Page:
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You Kent Always Get What You Want

Well, the long national bewilderment is over: Samuel Kent's resignation is in, and the White House has accepted. 

Kent offered his one-sentence resignation last week when officials of the US Senate arrived at the Massachusetts prison where he is serving his 33-month sentence for obstruction of justice to deliver a summons to appear at the upcoming Senate impeachment trial.

The resignation became effective yesterday, and the White House told Kent that it wholeheartedly accepted the news.
The resignation obviates the need for that trial, but the House and Senate are still figuring out what, exactly, needs to happen next. 

This wasn't the first time Kent had resigned.  He previously announced his resignation right after his conviction, but it didn't become effective until 2010.  Kent's idea was to continue to draw his federal salary and hopefully convince Congress to skip the expense of an impeachment trial since he'd be leaving the bench anyway.

Congress didn't go for that, however, and it initiated impeachment proceedings at record speed.

At that point, his plans having gone awry and facing more public humiliation, Kent decided it was time to retire for real, proving the old saying that you can't always get what you want. 

Now, there's no way to be sure until the tell-all book hits the shelves, but the plan sounded like the work of Dick DeGuerin, Kent's attorney.  DeGuerin has some experience with the ins and outs of Congressional politics, having represented former Rep. Tom Delay and Senator Kay Bailey Hutchison before.

I would have loved to hear the final phone conversation leading up to Kent's decision to resign.  Here's my dramatization of what I think would have happened:

"Hey there, Sam, how's prison treatin' you?"

"Not good, Dick, not good."

"How's the treatment program coming along?"  [Kent had to enter an alcohol treatment program as part of his sentence.]

"Not so great.  It's been a rough few weeks.  I need a whiskey, Dick."

"Well, stay strong.  Condition of your sentence and all that."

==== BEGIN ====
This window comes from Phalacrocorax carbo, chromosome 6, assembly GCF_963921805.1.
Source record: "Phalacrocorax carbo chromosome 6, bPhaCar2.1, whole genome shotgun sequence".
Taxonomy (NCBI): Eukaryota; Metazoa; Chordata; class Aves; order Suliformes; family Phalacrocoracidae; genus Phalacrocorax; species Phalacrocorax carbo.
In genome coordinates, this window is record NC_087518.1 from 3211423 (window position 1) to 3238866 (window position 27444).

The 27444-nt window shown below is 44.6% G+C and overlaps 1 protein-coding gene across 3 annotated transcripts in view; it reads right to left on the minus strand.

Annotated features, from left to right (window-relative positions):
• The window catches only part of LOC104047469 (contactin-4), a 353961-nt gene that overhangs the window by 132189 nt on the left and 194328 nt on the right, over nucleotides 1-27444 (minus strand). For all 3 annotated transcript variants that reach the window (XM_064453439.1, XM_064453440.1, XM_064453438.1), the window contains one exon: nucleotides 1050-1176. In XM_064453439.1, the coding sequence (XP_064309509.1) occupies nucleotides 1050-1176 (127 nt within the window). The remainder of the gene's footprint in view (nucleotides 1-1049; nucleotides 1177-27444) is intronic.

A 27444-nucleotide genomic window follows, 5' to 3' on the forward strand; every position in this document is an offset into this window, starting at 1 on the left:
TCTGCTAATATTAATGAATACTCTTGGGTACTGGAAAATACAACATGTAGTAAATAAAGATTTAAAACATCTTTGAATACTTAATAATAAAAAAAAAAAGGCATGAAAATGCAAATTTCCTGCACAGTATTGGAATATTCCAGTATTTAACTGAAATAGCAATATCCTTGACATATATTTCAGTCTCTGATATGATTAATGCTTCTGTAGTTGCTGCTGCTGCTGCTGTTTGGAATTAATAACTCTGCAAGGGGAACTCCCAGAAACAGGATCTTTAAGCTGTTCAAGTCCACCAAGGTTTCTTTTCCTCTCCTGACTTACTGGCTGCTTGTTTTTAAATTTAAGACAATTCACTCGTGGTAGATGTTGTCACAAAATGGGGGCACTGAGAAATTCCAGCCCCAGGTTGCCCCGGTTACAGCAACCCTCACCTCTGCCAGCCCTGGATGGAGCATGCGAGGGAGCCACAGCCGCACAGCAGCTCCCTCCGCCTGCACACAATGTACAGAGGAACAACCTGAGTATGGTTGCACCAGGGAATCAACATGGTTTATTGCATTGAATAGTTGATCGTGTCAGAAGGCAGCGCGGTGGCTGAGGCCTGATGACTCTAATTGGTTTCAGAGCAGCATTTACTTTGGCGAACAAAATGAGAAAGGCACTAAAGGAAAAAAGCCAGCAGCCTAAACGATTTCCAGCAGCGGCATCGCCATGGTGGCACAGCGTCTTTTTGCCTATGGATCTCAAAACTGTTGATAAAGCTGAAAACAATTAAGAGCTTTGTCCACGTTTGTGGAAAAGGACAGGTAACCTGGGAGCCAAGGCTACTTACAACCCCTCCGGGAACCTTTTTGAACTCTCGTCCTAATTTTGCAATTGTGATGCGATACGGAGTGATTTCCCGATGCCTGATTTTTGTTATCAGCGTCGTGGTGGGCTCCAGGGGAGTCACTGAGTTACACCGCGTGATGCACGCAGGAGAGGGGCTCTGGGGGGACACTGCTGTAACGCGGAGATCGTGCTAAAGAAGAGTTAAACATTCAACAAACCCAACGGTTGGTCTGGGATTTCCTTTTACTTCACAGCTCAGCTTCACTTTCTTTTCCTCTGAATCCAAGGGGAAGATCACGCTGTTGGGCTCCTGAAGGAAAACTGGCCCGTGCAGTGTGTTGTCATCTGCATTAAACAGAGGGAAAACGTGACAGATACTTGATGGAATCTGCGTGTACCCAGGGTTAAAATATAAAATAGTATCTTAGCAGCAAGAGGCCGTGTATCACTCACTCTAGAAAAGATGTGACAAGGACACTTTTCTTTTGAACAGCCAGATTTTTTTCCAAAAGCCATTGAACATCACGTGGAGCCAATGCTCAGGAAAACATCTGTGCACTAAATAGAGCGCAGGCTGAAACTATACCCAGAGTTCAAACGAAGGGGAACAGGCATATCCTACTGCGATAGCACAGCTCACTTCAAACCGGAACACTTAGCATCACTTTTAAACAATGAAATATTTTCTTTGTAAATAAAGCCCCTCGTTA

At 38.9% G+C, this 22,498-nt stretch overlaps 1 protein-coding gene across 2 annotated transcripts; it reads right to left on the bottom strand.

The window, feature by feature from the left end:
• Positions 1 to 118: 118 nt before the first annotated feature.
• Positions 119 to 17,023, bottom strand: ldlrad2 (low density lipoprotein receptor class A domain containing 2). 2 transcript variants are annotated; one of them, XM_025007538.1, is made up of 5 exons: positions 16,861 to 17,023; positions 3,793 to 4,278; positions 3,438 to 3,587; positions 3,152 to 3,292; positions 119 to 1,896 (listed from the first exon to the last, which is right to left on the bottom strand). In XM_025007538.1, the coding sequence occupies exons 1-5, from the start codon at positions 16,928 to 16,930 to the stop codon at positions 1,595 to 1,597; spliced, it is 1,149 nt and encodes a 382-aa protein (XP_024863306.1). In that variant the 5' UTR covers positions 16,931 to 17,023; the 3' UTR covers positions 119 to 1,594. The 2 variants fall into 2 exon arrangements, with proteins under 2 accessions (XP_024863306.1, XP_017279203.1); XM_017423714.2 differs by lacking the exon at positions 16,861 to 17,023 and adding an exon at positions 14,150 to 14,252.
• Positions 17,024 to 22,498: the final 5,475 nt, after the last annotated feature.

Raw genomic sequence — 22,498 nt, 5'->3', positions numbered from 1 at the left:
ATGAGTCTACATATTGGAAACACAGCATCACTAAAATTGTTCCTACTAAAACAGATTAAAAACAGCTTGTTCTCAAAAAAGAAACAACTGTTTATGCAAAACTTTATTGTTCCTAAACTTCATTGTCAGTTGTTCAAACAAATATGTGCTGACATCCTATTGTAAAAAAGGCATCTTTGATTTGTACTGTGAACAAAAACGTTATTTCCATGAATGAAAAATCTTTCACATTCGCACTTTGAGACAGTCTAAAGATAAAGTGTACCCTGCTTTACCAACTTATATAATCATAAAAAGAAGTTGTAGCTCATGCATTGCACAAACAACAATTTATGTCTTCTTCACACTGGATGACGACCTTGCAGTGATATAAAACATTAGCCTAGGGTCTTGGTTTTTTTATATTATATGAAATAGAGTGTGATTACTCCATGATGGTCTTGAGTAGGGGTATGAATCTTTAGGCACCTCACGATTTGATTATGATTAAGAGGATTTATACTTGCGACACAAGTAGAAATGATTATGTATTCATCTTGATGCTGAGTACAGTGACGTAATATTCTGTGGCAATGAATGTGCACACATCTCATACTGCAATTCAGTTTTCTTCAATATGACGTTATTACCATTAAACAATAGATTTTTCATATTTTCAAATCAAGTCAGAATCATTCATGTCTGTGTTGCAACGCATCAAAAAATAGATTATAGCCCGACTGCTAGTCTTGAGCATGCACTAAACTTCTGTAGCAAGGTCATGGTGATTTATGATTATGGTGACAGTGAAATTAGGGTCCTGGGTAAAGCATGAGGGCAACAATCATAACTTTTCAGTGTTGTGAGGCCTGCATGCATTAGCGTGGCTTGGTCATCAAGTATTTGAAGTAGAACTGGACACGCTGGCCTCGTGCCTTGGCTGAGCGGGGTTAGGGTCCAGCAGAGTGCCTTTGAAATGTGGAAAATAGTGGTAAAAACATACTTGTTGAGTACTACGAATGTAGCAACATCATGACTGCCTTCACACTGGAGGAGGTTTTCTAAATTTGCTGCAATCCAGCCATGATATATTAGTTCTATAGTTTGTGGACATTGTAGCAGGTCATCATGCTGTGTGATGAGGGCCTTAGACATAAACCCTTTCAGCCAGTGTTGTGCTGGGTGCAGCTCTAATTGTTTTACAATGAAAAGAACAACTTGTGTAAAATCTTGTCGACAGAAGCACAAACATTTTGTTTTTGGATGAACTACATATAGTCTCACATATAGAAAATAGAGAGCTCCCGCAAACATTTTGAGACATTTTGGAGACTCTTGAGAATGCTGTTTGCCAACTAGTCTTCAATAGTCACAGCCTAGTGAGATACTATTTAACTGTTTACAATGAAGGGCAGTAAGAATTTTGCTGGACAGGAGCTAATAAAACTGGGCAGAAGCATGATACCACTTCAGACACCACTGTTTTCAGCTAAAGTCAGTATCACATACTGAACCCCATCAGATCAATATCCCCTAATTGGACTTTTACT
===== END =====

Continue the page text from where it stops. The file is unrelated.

"Our idea about the postdated resignation didn't seem to go over very well, did it?"

"No, it sure as hell didn't.  Didn't see that one coming.  I thought Congress would be grateful we gave 'em an excuse not to do any work, but apparently the idea of a judge getting paid with taxpayer money while sitting in prison doing nothing just didn't sit right with some people.  I blame the economy, personally."

"What am I supposed to do now, Dick?  I can't take a trial in the Senate.  All those outraged senators . . . "

"Oh, hold on a sec, Sam, I just got a text from Allen [Stanford].  Oh crap, looks like they've just revoked his bail.  I gotta go deal with this.  Man!  Representing broken men who are in the process of losing all their assets has never been so good!  It's not very lucrative, I'll grant you that, but damn I love me that fame!  Alright, take care now, Sammy."

"But Dick, wait - what should I do?"

"Well, why don't you just toss a resignation letter at the Senate hacks when they come to drag you to the Senate chambers in chains.  That oughta learn 'em!"  <<click>>

"Oh . . . well, ok."

So long and farewell, Samuel Kent, we will miss you and your resignation antics. 

See Also:
Federal Judge Resigns Again, This Time Effective Tuesday (Texas Lawyer)
Judge Kent Resigns -- Once More, With Feeling (Above the Law)
Kent Resigns, Spares Himself Senate Trial (WSJ Law Blog)
Judge Kent resigns amid impeachment proceedings (Houston Chronicle)